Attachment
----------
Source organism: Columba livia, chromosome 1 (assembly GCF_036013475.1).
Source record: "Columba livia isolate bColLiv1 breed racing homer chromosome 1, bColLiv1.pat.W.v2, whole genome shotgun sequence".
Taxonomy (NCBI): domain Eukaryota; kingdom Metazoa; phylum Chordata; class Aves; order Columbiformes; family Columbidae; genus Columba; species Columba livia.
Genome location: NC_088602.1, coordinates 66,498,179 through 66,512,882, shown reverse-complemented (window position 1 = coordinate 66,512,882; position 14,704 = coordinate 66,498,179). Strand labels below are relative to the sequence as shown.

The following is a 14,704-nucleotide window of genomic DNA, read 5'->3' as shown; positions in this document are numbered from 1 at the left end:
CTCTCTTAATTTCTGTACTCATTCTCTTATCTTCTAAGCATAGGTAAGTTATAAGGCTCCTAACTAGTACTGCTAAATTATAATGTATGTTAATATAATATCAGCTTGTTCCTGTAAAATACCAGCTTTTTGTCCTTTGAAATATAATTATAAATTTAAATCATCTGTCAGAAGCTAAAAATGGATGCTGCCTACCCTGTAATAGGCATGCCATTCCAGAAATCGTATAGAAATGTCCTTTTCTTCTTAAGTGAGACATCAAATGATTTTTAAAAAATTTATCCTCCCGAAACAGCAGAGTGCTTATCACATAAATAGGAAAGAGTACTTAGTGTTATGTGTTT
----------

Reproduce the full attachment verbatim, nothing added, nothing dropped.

Source organism: Columba livia, chromosome 1 (assembly GCF_036013475.1).
Source record: "Columba livia isolate bColLiv1 breed racing homer chromosome 1, bColLiv1.pat.W.v2, whole genome shotgun sequence".
Taxonomy (NCBI): domain Eukaryota; kingdom Metazoa; phylum Chordata; class Aves; order Columbiformes; family Columbidae; genus Columba; species Columba livia.
Genome location: NC_088602.1, coordinates 66,498,179 through 66,512,882, shown reverse-complemented (window position 1 = coordinate 66,512,882; position 14,704 = coordinate 66,498,179). Strand labels below are relative to the sequence as shown.

The following is a 14,704-nucleotide window of genomic DNA, read 5'->3' as shown; positions in this document are numbered from 1 at the left end:
CTCTCTTAATTTCTGTACTCATTCTCTTATCTTCTAAGCATAGGTAAGTTATAAGGCTCCTAACTAGTACTGCTAAATTATAATGTATGTTAATATAATATCAGCTTGTTCCTGTAAAATACCAGCTTTTTGTCCTTTGAAATATAATTATAAATTTAAATCATCTGTCAGAAGCTAAAAATGGATGCTGCCTACCCTGTAATAGGCATGCCATTCCAGAAATCGTATAGAAATGTCCTTTTCTTCTTAAGTGAGACATCAAATGATTTTTAAAAAATTTATCCTCCCGAAACAGCAGAGTGCTTATCACATAAATAGGAAAGAGTACTTAGTGTTATGTGTTT